The advantages outweighed the disadvantages, so I decided to list Table2Site on this platform. And boy, am I happy I did!

The numbers

I listed Table2Site for $35K.

MicroAcquire listing

I can’t say exactly how much I sold it for (only the buyer can do that, in my opinion), but to my surprise, it was well above that!

I found pricing my SaaS correctly (as opposed to super high as some do) had the desired effect: my expectations could only be exceeded, and many buyers were interested.

The actual process

1. Validation

MicroAcquire has to approve your product first. It can take a few days before that process is completed. Once it is approved, it appears as a listing in the marketplace. It seems they use this process to edit the description of your product (to leave out sensitive information that is only visible privately) and create a pitch deck PDF file of your startup.

2. Buyer requests

Buyers can only see limited public information: asking price, ARR, competitors, and a short description (which was edited by MicroAcquire to leave out your startup name). At this point, they do not know who you are or what exactly you’re selling.

If a listing peeks a buyer’s interest, they can request more information. You have to approve or deny this request (manually or automatically). A potential buyer will only see your product’s name, link, and pitch deck PDF if you’ve approved it. This gives you control over who sees your listing.

Premium buyers are paying to see your listing before everyone else does. You can recognize them thanks to a badge next to their name. This further allows you to try and filter serious vs non-serious buyers.

Table2Site peeked the interest of quite a few buyers. I got about 16 requests. Some of those only sent a request so they could see the link to the product I was selling. About 10 of them were really interested and asked for more information.

3. Messaging

At this point, MicroAcquire is basically a messaging platform between you and potential buyers. They will ask questions about MRR, users, churn, … and negotiate on price.

Out of 10 people, 5 were bidding more than the asking price, and 3 of those were around the same price. In the end, I didn’t go for the highest offer, but the offer that would yield me the most profit after payment fees, VAT, etc.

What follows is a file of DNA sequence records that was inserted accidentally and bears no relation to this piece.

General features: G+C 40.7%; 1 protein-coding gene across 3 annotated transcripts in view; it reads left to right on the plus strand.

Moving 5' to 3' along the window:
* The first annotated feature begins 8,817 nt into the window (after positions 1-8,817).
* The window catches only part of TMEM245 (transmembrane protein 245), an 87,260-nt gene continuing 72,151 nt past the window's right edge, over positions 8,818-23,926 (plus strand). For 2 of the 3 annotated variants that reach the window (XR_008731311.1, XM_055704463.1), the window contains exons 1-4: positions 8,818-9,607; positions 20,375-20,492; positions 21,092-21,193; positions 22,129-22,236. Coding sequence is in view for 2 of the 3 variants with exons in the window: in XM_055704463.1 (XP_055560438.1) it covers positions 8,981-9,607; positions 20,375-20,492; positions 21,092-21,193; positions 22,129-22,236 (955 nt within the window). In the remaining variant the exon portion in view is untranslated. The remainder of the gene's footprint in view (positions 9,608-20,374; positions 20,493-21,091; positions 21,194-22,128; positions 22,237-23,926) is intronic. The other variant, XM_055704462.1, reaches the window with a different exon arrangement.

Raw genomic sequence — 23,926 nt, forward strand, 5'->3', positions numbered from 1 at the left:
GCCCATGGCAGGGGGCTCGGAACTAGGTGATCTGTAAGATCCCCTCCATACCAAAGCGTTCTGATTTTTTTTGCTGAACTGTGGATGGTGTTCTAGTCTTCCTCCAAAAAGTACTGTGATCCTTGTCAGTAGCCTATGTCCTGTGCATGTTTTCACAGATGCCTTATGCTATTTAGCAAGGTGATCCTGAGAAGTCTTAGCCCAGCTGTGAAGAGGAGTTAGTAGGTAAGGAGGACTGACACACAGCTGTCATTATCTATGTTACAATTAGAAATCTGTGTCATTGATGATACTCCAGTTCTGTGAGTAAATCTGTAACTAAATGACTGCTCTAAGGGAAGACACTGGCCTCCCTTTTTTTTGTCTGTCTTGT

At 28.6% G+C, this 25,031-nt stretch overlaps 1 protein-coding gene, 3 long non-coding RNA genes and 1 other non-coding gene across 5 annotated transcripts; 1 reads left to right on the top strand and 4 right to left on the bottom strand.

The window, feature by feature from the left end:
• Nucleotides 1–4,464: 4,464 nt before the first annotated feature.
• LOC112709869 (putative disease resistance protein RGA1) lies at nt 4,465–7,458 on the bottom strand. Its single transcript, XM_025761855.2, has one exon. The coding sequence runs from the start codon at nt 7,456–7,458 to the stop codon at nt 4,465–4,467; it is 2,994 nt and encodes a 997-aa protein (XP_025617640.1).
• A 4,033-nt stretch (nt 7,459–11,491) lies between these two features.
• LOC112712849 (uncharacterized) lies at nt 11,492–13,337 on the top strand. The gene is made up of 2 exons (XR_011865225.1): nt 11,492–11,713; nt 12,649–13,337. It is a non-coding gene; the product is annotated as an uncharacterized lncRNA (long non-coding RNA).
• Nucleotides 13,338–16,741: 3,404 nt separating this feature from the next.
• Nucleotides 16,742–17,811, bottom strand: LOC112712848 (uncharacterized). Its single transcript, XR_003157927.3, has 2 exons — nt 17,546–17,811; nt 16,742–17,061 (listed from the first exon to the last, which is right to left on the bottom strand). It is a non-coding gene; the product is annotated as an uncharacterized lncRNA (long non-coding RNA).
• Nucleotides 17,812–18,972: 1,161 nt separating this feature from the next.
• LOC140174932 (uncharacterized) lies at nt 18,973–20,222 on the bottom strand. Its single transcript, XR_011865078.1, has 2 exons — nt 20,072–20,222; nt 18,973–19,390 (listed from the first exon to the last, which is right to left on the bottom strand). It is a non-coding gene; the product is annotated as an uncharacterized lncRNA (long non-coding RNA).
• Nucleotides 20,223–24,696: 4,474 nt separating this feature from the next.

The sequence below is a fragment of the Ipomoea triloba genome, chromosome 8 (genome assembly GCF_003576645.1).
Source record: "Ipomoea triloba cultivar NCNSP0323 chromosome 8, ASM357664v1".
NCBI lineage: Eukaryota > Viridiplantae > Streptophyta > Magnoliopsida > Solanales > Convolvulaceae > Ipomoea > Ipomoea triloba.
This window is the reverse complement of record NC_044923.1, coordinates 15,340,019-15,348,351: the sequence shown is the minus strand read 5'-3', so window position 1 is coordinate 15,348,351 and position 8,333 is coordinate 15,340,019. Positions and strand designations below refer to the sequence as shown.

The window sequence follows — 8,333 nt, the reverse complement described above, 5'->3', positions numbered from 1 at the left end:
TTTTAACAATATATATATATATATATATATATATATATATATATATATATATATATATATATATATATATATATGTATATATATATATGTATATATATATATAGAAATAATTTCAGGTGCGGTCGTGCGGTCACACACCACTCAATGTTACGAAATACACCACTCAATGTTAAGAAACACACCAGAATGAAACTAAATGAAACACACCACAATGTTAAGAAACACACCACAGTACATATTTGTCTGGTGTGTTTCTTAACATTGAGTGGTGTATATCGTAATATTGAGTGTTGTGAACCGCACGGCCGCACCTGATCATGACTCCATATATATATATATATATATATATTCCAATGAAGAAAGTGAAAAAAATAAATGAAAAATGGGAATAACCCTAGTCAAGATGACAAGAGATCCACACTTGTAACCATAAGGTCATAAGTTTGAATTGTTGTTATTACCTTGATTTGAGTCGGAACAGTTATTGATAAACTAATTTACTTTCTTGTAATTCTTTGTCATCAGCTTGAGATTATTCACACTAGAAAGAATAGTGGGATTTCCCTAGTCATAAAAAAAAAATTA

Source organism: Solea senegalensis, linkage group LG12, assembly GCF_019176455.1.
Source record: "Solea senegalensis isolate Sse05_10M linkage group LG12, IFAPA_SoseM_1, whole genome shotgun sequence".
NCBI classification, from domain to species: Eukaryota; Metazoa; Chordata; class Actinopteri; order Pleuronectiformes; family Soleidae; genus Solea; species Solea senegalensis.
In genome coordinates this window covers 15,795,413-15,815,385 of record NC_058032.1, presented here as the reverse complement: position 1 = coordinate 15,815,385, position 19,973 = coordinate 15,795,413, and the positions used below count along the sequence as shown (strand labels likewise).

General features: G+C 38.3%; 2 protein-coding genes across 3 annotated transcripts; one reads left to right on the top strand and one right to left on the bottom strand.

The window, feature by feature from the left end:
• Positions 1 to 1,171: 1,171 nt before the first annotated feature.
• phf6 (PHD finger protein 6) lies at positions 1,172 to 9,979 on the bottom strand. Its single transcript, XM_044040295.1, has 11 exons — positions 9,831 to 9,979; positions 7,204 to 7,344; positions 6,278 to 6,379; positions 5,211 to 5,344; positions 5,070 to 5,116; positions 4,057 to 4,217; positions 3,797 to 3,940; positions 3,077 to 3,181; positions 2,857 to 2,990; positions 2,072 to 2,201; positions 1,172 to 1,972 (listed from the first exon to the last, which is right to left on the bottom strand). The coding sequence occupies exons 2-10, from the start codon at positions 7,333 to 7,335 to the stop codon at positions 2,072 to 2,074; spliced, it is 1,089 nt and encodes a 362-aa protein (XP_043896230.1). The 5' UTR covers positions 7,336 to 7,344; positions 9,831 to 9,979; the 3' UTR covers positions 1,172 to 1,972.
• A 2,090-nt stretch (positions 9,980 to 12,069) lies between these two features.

After a few days of messaging back & forth, I decided on the final buyer, and we started hashing out a good way to do things. Here’s what we decided:

  • 50% of the total price is paid up front.
  • The seller (me) fixes a few bugs, prepares the code with additional comments, adds readme files with documentation, and then hands over the code.
  • The seller creates some walk-through videos.
  • The seller remains available for 30 days to answer questions.
  • The seller hands over the payment gateway account.
  • The remaining 50% is paid once all this is done.
  • After receiving the remaining 50%, the domain name and server are handed over to the buyer.

I’m not sure this is a good agreement, but it sure feels that way to me. The buyer gets something without spending all their money, and the seller keeps something of value until the full amount is paid.

4. The finish line

As I write this, we’re in the final stage of the handover. The second 50% hit my account and I’m preparing to hand over the final pieces of the puzzle.

Part of me is sad that I couldn’t grow Table2Site into what I believe it can become. Nevertheless, I think I made the right decision by selling. I’m happy about a smooth and successful handover and will continue to follow Table2Site’s. I’m excited to see what its next steps are.

What’s next?

I have stopped freelancing for the time being, and my other side project is now my main focus. It feels liberating to focus exclusively on one business.

The “itch” to create something new still remains, so I’m open to a new (but more micro, please!) side project.

Thanks for reading! If you have any questions, you can reach out to me on Twitter 👋.